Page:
I'm going to throw out some titles, and you tell me what they have in common, okay? Lord of the Flies. The Catcher in the Rye. Adventures of Huckleberry Finn. A Wrinkle in Time. The Hunger Games.
If you guessed that these books have all been banned from schools and libraries, you're correct. This year, The Hunger Games joined the American Library Association's list of "most challenged books" -- i.e., books that have caused people to issue formal complaints asking that the offensive material be removed from public access. Believe it or not, The Hunger Games is so controversial, it's become the third most challenged book in America.
Being as how it's officially Banned Books Week, I've got a great idea for how to celebrate! Unfortunately, it'll require you to slap on your devil horns, fire up your cuss-hole, and toss your family values into the gutter.
That's assuming you agree with why The Hunger Games has been so controversial, of course. According to the reasons cited by the Office for Intellectual Freedom (which sounds, ironically enough, like something out of 1984), Hunger Games has been reported as anti-ethnic, anti-family, and filled with insensitivity, offensive language, occult/satanic content, and violence.
Okay, I'll concede on the violence thing ... but wow, anti-family? SATANIC?
(Awesomely, the next most challenged book is something called My Mom's Having a Baby! A Kid's Month-by-Month Guide to Pregnancy. One of the reasons? Nudity. Haaaaaa. COVER UP THEM VAGINERS WHEN YOU'RE BIRTHIN BABIES, WIMMIN!)
It's become something of a badge of honor for an author to be included on a banned books list, and given The Hunger Games' books sales to date (it recently outsold the entire Harry Potter series on Amazon), I doubt Suzanne Collins is wringing her hands over the controversy.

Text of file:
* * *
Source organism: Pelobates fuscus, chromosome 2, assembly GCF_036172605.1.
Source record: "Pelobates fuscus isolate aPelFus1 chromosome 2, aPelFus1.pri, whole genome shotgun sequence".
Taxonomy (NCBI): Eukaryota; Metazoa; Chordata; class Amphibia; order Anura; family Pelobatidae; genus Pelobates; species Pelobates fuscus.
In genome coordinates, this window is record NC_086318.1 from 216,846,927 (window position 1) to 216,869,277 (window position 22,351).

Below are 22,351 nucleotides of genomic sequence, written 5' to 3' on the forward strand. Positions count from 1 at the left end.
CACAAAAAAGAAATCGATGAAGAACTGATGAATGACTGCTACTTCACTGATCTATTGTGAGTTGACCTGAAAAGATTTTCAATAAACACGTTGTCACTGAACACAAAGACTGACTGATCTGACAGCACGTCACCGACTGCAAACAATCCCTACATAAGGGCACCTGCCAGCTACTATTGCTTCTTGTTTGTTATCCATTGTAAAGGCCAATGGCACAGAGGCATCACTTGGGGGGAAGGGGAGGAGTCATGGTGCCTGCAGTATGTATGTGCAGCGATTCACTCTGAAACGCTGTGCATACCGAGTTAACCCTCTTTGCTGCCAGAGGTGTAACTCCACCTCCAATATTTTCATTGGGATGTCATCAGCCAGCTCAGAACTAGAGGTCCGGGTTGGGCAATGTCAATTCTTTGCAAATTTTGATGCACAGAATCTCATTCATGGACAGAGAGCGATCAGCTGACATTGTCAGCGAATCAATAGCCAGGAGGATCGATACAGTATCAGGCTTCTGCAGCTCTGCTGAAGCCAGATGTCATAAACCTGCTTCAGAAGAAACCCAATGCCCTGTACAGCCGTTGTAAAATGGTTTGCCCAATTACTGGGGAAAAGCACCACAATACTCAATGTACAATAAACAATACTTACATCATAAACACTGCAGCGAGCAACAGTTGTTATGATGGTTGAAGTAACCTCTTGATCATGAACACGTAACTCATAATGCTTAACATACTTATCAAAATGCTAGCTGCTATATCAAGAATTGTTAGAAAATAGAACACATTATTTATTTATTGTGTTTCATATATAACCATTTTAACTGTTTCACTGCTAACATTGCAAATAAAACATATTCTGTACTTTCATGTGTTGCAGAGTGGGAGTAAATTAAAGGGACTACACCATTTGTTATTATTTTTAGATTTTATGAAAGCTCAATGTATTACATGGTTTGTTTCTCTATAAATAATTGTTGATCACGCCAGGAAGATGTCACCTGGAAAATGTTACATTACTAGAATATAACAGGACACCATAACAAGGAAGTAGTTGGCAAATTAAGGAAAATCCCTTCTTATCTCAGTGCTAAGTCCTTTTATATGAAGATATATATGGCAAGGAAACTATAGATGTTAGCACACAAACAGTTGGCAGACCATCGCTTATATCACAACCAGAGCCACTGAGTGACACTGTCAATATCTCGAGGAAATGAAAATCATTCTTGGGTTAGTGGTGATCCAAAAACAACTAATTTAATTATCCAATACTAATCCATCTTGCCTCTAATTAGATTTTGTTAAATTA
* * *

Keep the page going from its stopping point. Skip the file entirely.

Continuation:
Still, it's nice to see public libraries supporting the title. In honor of the 30th anniversary of Banned Books Week, one Texas library put together a series of awesome Hunger Games-themed posters to raise awareness about censorship. Check them out:
Personally, I think it's nuts that Hunger Games is on that list -- but then again, I think the entire idea of the list is crazy. (Note that Barbara Ehrenreich's eye-opening Nickel and Dimed was on there in 2010, for having a "political viewpoint.")
Therefore, I suggest that those of us who loved The Hunger Games celebrate Banned Books Week by re-reading the series. Remember how anti-family it is, what with Katniss sacrificing herself to save her sister and all. Check out the totally gratuitous and exploitative depictions of violence in what Collins herself describes as a war trilogy. Revisit the rampant anti-ethnicism, which surely has nothing to do with readers being shocked at Rue's skin color in the movie. And don't forget to soak up all the satanism!
Do you think The Hunger Games should be banned from schools and libraries?
Images via Amazon, Smith Public Library